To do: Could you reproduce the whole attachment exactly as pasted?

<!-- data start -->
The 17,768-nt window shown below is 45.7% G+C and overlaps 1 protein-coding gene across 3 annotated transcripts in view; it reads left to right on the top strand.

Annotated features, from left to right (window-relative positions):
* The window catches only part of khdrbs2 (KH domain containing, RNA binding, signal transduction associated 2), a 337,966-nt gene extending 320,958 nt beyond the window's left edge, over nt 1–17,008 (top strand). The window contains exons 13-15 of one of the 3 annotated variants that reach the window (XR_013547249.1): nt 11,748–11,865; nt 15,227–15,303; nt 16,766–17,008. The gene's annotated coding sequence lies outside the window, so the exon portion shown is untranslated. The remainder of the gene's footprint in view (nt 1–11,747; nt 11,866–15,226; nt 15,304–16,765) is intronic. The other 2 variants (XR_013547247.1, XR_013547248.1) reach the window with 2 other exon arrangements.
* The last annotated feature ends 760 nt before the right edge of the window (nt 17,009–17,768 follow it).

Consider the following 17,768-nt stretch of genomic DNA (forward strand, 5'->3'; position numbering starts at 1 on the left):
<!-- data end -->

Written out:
The 17,768-nt window shown below is 45.7% G+C and overlaps 1 protein-coding gene across 3 annotated transcripts in view; it reads left to right on the top strand.

Annotated features, from left to right (window-relative positions):
* The window catches only part of khdrbs2 (KH domain containing, RNA binding, signal transduction associated 2), a 337,966-nt gene extending 320,958 nt beyond the window's left edge, over nt 1–17,008 (top strand). The window contains exons 13-15 of one of the 3 annotated variants that reach the window (XR_013547249.1): nt 11,748–11,865; nt 15,227–15,303; nt 16,766–17,008. The gene's annotated coding sequence lies outside the window, so the exon portion shown is untranslated. The remainder of the gene's footprint in view (nt 1–11,747; nt 11,866–15,226; nt 15,304–16,765) is intronic. The other 2 variants (XR_013547247.1, XR_013547248.1) reach the window with 2 other exon arrangements.
* The last annotated feature ends 760 nt before the right edge of the window (nt 17,009–17,768 follow it).

Consider the following 17,768-nt stretch of genomic DNA (forward strand, 5'->3'; position numbering starts at 1 on the left):